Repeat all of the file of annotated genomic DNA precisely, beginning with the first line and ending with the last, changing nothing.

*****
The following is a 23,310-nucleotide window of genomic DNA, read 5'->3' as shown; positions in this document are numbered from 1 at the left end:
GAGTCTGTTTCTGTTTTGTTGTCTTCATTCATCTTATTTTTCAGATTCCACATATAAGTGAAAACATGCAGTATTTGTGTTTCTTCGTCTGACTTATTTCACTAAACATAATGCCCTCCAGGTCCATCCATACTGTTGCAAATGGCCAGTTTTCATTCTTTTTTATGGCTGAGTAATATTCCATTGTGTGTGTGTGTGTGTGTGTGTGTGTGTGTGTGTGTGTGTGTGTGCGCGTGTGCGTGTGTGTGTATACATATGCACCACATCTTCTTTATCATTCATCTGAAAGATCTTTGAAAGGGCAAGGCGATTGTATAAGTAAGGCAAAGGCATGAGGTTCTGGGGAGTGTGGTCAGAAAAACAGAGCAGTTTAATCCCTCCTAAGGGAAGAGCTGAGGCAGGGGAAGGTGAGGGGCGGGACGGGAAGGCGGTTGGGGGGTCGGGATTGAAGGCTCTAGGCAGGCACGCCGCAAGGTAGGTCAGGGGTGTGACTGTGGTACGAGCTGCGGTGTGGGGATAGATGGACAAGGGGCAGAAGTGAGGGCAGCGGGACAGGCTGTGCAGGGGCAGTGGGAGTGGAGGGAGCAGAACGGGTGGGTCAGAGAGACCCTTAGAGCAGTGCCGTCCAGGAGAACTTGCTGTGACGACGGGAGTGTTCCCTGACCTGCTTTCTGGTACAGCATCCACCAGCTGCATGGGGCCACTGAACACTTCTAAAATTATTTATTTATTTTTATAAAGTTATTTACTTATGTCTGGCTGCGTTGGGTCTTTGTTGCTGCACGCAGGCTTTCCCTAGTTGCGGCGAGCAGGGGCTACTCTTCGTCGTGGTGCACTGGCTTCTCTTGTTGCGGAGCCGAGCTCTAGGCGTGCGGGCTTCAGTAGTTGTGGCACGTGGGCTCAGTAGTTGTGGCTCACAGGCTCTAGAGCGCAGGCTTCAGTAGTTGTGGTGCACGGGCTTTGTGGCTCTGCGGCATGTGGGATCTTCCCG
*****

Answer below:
The following is a 23,310-nucleotide window of genomic DNA, read 5'->3' as shown; positions in this document are numbered from 1 at the left end:
GAGTCTGTTTCTGTTTTGTTGTCTTCATTCATCTTATTTTTCAGATTCCACATATAAGTGAAAACATGCAGTATTTGTGTTTCTTCGTCTGACTTATTTCACTAAACATAATGCCCTCCAGGTCCATCCATACTGTTGCAAATGGCCAGTTTTCATTCTTTTTTATGGCTGAGTAATATTCCATTGTGTGTGTGTGTGTGTGTGTGTGTGTGTGTGTGTGTGTGTGTGTGCGCGTGTGCGTGTGTGTGTATACATATGCACCACATCTTCTTTATCATTCATCTGAAAGATCTTTGAAAGGGCAAGGCGATTGTATAAGTAAGGCAAAGGCATGAGGTTCTGGGGAGTGTGGTCAGAAAAACAGAGCAGTTTAATCCCTCCTAAGGGAAGAGCTGAGGCAGGGGAAGGTGAGGGGCGGGACGGGAAGGCGGTTGGGGGGTCGGGATTGAAGGCTCTAGGCAGGCACGCCGCAAGGTAGGTCAGGGGTGTGACTGTGGTACGAGCTGCGGTGTGGGGATAGATGGACAAGGGGCAGAAGTGAGGGCAGCGGGACAGGCTGTGCAGGGGCAGTGGGAGTGGAGGGAGCAGAACGGGTGGGTCAGAGAGACCCTTAGAGCAGTGCCGTCCAGGAGAACTTGCTGTGACGACGGGAGTGTTCCCTGACCTGCTTTCTGGTACAGCATCCACCAGCTGCATGGGGCCACTGAACACTTCTAAAATTATTTATTTATTTTTATAAAGTTATTTACTTATGTCTGGCTGCGTTGGGTCTTTGTTGCTGCACGCAGGCTTTCCCTAGTTGCGGCGAGCAGGGGCTACTCTTCGTCGTGGTGCACTGGCTTCTCTTGTTGCGGAGCCGAGCTCTAGGCGTGCGGGCTTCAGTAGTTGTGGCACGTGGGCTCAGTAGTTGTGGCTCACAGGCTCTAGAGCGCAGGCTTCAGTAGTTGTGGTGCACGGGCTTTGTGGCTCTGCGGCATGTGGGATCTTCCCG